Podcast: Does breastfeeding reduce vaccination pain in babies aged 1 to 12 months?

In their first year of life, babies are likely to receive many vaccinations, which are vital for public health. However, the experience can be painful and distressing for the babies and their parents. In a new Cochrane Review from October 2016, Denise Harrison from the University of Ottawa in Canada and colleagues examined the research into whether breastfeeding might reduce this pain. She tells us what they found in this podcast.

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John: Hello, I'm John Hilton, editor of the Cochrane Editorial unit. In their first year of life, babies are likely to receive many vaccinations, which are vital for public health. However, the experience can be painful and distressing for the babies and their parents. In a new Cochrane Review from October 2016, Denise Harrison from the University of Ottawa in Canada and colleagues examined the research into whether breastfeeding might reduce this pain. She tells us what they found in this podcast.

Denise: When we embarked on this Cochrane Review we already knew from an earlier review that breastfeeding newborn babies reduces pain during injections or blood work, but we didn’t know if this was true for older babies, up to one year old. If breastfeeding is effective at reducing pain during painful injections and other procedures for these babies, this might make it easier to achieve the public health gains from vaccination and so we aimed to review the evidence on whether breastfeeding reduced pain in babies aged from 1 to 12 months.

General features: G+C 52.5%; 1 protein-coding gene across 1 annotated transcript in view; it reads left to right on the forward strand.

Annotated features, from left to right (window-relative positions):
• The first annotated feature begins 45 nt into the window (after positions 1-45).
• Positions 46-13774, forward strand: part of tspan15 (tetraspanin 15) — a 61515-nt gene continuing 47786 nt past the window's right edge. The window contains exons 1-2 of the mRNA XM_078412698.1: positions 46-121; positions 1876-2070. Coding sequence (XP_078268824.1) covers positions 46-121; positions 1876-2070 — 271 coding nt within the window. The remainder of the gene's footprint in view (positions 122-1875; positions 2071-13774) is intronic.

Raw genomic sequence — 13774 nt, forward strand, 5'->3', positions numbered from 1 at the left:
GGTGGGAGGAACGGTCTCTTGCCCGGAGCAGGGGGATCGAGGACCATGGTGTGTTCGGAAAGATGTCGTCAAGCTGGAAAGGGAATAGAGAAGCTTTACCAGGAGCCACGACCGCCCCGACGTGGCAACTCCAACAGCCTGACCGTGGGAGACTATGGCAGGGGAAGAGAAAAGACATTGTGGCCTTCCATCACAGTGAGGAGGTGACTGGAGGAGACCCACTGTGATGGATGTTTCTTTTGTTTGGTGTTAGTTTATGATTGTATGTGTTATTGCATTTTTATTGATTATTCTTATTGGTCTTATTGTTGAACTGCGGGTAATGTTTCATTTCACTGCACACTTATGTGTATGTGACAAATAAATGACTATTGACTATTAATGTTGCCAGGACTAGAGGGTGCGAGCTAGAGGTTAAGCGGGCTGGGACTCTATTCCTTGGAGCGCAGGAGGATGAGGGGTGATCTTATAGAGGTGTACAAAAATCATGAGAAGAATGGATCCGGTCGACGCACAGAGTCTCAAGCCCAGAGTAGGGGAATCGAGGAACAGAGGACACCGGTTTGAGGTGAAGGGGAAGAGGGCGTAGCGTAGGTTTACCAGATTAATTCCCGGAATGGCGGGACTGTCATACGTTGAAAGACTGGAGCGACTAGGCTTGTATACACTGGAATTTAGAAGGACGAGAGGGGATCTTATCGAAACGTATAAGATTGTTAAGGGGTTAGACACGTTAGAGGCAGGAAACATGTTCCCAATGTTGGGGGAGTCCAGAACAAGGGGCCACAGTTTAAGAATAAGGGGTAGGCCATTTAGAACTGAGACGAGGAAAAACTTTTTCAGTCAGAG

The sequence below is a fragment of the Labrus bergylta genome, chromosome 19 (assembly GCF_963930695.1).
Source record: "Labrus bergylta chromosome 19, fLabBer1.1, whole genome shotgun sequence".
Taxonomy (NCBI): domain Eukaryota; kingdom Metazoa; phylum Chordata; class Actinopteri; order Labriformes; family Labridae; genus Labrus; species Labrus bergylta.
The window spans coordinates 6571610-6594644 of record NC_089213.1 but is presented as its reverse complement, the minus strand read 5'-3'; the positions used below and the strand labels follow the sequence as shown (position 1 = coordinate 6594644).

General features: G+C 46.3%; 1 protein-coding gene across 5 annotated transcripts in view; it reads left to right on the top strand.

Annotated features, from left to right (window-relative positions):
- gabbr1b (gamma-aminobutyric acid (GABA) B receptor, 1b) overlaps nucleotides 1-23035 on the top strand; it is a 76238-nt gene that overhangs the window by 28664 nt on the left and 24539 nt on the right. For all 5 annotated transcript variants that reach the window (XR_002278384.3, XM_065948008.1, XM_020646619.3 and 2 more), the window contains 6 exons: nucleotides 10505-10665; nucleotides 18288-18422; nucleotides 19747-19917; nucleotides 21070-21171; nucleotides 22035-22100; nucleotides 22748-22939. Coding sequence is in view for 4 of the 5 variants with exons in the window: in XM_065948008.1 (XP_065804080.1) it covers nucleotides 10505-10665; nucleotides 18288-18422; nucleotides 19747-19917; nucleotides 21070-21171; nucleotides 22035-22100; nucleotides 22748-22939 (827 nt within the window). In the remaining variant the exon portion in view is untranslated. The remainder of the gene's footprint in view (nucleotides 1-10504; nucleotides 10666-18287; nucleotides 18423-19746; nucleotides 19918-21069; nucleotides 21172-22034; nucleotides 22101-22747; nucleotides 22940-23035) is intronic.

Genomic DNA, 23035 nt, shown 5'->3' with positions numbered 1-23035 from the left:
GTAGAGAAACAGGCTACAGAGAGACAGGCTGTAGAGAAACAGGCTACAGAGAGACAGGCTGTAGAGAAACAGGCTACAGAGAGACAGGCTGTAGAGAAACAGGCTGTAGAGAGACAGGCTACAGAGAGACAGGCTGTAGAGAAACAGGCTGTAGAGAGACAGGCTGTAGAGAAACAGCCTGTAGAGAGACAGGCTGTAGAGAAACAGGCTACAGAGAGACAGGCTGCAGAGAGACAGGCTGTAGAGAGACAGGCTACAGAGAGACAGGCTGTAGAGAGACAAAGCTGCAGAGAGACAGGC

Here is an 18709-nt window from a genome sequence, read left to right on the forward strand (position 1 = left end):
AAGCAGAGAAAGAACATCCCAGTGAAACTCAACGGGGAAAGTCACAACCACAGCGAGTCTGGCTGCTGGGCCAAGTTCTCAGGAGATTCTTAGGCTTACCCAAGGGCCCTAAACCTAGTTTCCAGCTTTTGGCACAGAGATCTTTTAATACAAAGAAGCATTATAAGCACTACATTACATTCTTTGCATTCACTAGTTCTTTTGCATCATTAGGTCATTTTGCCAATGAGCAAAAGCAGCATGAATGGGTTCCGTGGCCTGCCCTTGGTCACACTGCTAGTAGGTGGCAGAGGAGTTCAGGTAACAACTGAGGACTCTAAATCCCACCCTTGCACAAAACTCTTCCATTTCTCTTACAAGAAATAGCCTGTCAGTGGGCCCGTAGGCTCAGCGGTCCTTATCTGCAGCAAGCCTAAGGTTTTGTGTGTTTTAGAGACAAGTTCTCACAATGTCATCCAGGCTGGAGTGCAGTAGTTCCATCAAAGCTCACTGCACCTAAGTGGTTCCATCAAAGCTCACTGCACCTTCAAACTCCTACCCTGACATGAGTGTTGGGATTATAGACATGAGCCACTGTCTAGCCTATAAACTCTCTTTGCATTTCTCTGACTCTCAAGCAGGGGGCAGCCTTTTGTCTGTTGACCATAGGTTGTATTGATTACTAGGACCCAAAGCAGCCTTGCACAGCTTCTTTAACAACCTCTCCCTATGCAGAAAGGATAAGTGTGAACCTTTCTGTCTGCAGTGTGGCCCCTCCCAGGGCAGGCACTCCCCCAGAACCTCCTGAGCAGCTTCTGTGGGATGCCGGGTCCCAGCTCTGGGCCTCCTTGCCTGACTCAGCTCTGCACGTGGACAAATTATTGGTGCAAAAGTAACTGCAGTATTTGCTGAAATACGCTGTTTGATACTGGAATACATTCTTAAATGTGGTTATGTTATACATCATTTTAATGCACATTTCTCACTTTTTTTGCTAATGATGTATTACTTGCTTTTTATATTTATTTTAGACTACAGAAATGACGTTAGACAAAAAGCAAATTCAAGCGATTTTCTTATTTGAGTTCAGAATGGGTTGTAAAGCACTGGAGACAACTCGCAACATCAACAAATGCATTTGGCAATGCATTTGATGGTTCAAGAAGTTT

We found 10 trials which included nearly 1100 babies. Eight of the trials were randomised, and two were quasi-randomised. There were three trials each from India and Iran, two from Turkey and one each from Canada and Jordan. All trials investigated breastfeeding during vaccination.
The main ways pain was measured was the time babies spent crying and pain scores. We found that breastfeeding, compared to holding, or laying the baby on the examination table led to less crying time and lower pain scores. This is clinically important because it shows that we have a way to reduce pain and stress for babies who are breastfeeding, during injections. However, none of the studies reported on adverse effects, such as coughing or choking while breastfeeding and no studies reported if babies refused to breastfeed. 
We assessed the quality of the evidence for pain reducing effects of breastfeeding during vaccination as moderate for reducing pain scores and crying time, especially in infants up to six months of age. These findings support The World Health Organization (WHO) position statement which recommends breastfeeding babies during vaccination where culturally acceptable and feasible. But we’re less sure about the effects for babies aged 6 to 12 months because there was much less evidence for these older babies.
In conclusion, if mothers are breastfeeding their babies, this can be done during injections to reduce pain for the baby. If mothers are not breastfeeding, or prefer not to breastfeed during the injection, other systematic reviews can still help as these have shown that small amounts of sugar water reduce babies’ pain.

John: If you would like to read more about the evidence for breastfeeding during painful procedures, and to find the other reviews that Denise mentioned, all you need to do is go online to Cochrane Library dot com and search ‘procedural pain in infants’.

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